iSurprise Leyn Baan Street

Where the ropes and sails were made; hence the name ‘Leyn Baan’ ('Rope Makers’) Street

9 am

Primetime at Court Square, slowly a queue forms at the Magistrate’s Court. People find shade under the big banyan tree while waiting for their cases to be heard. It’s the busiest time of the day for the lawyers, letter writers and photocopiers who take office in the narrow saffron yellow buildings dotted around the square. A last-minute flustered rush to get ready before the 9.30- morning court sessions begin.

6 pm

A white-capped man hurries along Leyn Baan Street on his way to evening prayer. As he gets closer to the majestic white Meera Jumma Mosque, the street’s personality changes. In the sight of the Moorish minarets, the street narrows and the front porches shrink. The discreet shop windows leave nothing to the imagination. This is the gem traders' and goldsmith’s part of town.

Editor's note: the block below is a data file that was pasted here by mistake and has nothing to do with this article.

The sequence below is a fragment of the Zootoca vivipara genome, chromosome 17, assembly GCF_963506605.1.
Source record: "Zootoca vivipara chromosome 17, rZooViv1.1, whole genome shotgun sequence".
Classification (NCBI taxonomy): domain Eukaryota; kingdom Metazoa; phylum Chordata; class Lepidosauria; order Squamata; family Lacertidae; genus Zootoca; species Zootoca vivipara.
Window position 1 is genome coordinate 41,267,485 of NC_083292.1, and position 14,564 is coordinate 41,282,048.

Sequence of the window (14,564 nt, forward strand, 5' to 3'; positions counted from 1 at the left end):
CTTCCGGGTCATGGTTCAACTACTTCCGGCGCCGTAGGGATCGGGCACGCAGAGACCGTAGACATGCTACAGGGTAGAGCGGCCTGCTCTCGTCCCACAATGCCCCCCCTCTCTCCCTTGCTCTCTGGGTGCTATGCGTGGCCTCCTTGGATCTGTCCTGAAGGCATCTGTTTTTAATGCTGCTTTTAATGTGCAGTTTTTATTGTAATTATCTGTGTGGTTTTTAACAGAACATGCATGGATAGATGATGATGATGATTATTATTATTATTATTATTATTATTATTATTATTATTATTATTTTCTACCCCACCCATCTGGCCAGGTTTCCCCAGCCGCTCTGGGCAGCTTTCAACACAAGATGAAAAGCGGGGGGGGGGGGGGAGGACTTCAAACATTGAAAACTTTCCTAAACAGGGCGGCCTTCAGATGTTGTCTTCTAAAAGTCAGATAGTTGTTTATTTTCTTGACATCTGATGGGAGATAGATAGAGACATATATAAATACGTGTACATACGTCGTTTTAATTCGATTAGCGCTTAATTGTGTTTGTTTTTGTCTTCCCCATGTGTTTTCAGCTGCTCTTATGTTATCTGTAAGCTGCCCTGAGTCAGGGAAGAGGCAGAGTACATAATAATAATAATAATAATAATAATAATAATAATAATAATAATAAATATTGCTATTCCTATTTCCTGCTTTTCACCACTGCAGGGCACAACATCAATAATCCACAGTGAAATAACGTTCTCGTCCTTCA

When walking down Leyn Baan Street, my eye is always drawn to the small shop at the junction. It reminds me of my carefree bachelor days when I used to buy cigarettes and toffees there.
— Fazal Jiffry Badurdeen, Storyteller and owner of the Royal Dutch Café
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